PORTLAND -- Older Americans are getting fleeced at an alarming rate as scams grow more sophisticated, and are harder than ever to spot.

Volunteers and employees at Elders in Action, a Portland non-profit, said their hotline is busy. Many calls are from seniors who are being victimized like a grandmother being ripped off by a grandchild who had apparently gained control of her cable television pin number.

Your cable bill is normally 60 bucks and jumps to several hundred dollars, said Elders in Action Executive Director Leslie Foren.

Stealing utilities has become a common crime against older Americans and the perpetrators are almost always other family members.

That family trust is something even con artists are now using in their own schemes like the Hey Grandma Scam .

That's when con artists call seniors posing as one of their grandchildren. They claim to be in desperate need of money.

An Oregon City couple recently lost $10,000 believing the money would help their grandson get out of a foreign jail. It's one of many scams targeting seniors that use the old fashioned phone lines.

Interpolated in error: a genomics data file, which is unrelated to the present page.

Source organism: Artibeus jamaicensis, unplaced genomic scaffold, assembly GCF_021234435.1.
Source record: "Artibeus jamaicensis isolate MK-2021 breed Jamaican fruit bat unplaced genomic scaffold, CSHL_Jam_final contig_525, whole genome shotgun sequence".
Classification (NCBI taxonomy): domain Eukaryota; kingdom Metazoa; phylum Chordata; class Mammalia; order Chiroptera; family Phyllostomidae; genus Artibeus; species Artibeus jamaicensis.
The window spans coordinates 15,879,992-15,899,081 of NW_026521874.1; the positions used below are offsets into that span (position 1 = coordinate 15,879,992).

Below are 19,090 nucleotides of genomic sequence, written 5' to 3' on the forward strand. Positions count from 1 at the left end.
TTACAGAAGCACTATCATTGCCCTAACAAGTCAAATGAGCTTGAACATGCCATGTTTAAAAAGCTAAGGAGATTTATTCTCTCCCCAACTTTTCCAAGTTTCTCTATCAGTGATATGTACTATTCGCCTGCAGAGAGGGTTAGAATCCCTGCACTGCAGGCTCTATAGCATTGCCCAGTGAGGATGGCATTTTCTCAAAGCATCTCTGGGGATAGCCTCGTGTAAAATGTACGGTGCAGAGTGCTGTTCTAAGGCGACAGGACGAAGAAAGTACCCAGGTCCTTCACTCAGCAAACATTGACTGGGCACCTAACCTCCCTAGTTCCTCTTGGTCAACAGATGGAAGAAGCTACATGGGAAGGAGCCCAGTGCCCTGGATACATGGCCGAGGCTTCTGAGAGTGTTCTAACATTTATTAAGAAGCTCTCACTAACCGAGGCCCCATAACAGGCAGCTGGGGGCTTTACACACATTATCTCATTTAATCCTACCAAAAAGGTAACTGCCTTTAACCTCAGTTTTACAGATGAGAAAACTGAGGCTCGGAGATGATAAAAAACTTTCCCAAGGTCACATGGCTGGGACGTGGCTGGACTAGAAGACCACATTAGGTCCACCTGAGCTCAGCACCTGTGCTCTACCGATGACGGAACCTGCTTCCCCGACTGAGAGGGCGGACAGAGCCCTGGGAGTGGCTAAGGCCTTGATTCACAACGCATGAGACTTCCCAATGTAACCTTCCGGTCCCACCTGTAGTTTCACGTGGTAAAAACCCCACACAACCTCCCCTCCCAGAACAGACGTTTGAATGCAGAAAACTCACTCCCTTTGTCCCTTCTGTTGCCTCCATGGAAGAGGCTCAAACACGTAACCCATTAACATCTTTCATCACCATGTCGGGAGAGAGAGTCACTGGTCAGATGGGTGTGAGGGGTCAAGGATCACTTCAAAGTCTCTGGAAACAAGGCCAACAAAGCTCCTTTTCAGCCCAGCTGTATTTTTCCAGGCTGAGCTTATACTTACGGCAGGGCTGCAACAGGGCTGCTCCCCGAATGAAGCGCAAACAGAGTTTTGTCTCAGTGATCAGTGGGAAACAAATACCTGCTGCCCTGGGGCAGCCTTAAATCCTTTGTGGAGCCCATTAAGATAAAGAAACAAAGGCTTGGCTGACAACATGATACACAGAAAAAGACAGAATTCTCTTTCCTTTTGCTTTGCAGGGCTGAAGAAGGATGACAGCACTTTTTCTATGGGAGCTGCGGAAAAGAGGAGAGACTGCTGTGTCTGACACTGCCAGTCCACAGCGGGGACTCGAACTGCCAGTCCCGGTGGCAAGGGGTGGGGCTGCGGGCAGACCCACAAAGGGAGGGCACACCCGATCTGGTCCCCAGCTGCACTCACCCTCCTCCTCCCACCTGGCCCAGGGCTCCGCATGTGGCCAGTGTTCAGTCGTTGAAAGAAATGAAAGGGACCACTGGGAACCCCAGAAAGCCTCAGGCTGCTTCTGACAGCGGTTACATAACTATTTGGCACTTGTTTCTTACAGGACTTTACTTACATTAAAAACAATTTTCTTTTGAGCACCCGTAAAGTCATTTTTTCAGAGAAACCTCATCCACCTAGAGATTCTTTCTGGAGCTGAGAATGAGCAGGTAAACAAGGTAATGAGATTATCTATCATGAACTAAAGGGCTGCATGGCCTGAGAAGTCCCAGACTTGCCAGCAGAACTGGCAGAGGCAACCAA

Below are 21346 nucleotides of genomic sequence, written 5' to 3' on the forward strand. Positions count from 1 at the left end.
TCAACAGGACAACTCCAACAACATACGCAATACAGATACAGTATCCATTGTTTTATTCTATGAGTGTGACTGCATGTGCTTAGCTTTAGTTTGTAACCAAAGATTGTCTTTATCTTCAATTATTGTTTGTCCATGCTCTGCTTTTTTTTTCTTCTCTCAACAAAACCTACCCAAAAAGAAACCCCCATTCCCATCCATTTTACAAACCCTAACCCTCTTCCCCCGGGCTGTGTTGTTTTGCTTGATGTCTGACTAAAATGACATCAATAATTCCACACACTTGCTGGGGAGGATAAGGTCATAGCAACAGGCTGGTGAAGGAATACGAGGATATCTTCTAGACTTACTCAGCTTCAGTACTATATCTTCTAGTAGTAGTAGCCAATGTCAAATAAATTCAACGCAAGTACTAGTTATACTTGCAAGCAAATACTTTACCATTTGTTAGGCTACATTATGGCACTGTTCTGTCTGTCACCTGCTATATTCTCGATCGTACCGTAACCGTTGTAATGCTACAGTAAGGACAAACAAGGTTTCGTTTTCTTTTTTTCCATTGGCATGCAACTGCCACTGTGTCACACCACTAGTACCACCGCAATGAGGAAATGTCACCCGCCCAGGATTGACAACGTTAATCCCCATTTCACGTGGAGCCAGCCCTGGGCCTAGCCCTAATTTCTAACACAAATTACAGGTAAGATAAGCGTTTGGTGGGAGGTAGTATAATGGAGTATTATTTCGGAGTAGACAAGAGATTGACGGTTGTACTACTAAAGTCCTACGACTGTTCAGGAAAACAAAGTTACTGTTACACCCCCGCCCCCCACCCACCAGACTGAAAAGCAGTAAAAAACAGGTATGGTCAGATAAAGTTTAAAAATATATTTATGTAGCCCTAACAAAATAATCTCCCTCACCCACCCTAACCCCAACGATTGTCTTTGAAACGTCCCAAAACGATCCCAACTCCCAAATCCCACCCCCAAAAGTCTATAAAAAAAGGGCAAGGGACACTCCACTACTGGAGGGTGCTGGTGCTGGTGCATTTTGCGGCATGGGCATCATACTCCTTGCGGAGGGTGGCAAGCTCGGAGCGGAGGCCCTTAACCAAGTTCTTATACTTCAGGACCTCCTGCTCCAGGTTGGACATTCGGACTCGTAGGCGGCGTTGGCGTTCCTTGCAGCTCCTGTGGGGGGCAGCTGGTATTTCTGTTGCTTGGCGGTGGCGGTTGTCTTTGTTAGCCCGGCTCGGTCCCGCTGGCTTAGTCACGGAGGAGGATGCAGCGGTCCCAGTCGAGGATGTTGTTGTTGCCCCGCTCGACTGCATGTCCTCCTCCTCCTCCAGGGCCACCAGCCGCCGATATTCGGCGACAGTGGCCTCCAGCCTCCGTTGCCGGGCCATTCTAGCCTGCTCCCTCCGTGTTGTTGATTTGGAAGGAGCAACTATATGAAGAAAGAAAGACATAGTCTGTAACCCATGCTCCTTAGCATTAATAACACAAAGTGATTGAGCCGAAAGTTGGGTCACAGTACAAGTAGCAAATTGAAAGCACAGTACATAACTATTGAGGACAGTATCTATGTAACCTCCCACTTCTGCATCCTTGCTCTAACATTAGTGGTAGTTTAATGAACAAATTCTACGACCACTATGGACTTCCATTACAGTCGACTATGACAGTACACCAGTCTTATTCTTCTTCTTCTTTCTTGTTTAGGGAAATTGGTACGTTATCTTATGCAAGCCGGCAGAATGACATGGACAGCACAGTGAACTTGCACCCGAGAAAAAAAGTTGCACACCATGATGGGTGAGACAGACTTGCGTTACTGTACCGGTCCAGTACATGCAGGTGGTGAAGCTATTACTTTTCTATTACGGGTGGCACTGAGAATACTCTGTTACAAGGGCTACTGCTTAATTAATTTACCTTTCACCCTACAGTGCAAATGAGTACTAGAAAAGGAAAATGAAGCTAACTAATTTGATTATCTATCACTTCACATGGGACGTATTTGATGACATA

Older adults are actually home during the day and actually answer their telephone. Where as younger folks let it go to voice mail or don't use the phone because they text and email, said Foren.

With computer savvy baby boomers starting to retire, email scams have exploded. Most are after your personal information by tricking you into believing you're dealing with a legitimate company like your bank.

While the scams keep growing more sophisticated, consumer awareness is also growing. Elders in Action now routinely meet with Department of Justice investigators and law enforcement to pool resources and spot the latest scams.

For a link to Elders in Action click here:

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